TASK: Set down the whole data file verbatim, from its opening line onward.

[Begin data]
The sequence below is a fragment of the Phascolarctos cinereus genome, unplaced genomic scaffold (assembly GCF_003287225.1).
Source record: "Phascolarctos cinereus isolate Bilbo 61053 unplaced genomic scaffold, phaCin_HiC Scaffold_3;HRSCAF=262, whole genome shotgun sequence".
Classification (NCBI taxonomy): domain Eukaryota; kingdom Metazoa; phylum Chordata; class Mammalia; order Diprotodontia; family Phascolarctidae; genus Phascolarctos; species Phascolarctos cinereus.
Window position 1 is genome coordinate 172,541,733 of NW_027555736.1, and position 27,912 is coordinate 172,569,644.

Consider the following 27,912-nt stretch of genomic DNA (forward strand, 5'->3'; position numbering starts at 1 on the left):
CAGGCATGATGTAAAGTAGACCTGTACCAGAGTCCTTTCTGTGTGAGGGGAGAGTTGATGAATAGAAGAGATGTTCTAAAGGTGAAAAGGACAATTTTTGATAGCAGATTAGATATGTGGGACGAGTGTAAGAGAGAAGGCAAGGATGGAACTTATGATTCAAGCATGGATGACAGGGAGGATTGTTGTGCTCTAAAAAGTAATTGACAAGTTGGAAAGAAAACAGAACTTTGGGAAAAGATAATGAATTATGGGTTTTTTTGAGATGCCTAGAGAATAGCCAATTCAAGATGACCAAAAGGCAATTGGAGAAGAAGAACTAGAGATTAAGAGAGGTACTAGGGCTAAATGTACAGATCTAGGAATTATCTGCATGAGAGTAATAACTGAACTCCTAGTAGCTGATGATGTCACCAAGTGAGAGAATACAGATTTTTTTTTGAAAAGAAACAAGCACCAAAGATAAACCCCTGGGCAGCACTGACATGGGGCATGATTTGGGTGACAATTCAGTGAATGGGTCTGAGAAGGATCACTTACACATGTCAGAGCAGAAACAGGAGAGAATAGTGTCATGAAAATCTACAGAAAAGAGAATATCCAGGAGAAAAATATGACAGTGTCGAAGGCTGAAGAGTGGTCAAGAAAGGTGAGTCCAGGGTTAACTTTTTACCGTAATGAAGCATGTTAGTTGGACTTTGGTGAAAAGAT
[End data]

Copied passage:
The sequence below is a fragment of the Phascolarctos cinereus genome, unplaced genomic scaffold (assembly GCF_003287225.1).
Source record: "Phascolarctos cinereus isolate Bilbo 61053 unplaced genomic scaffold, phaCin_HiC Scaffold_3;HRSCAF=262, whole genome shotgun sequence".
Classification (NCBI taxonomy): domain Eukaryota; kingdom Metazoa; phylum Chordata; class Mammalia; order Diprotodontia; family Phascolarctidae; genus Phascolarctos; species Phascolarctos cinereus.
Window position 1 is genome coordinate 172,541,733 of NW_027555736.1, and position 27,912 is coordinate 172,569,644.

Consider the following 27,912-nt stretch of genomic DNA (forward strand, 5'->3'; position numbering starts at 1 on the left):
CAGGCATGATGTAAAGTAGACCTGTACCAGAGTCCTTTCTGTGTGAGGGGAGAGTTGATGAATAGAAGAGATGTTCTAAAGGTGAAAAGGACAATTTTTGATAGCAGATTAGATATGTGGGACGAGTGTAAGAGAGAAGGCAAGGATGGAACTTATGATTCAAGCATGGATGACAGGGAGGATTGTTGTGCTCTAAAAAGTAATTGACAAGTTGGAAAGAAAACAGAACTTTGGGAAAAGATAATGAATTATGGGTTTTTTTGAGATGCCTAGAGAATAGCCAATTCAAGATGACCAAAAGGCAATTGGAGAAGAAGAACTAGAGATTAAGAGAGGTACTAGGGCTAAATGTACAGATCTAGGAATTATCTGCATGAGAGTAATAACTGAACTCCTAGTAGCTGATGATGTCACCAAGTGAGAGAATACAGATTTTTTTTTGAAAAGAAACAAGCACCAAAGATAAACCCCTGGGCAGCACTGACATGGGGCATGATTTGGGTGACAATTCAGTGAATGGGTCTGAGAAGGATCACTTACACATGTCAGAGCAGAAACAGGAGAGAATAGTGTCATGAAAATCTACAGAAAAGAGAATATCCAGGAGAAAAATATGACAGTGTCGAAGGCTGAAGAGTGGTCAAGAAAGGTGAGTCCAGGGTTAACTTTTTACCGTAATGAAGCATGTTAGTTGGACTTTGGTGAAAAGAT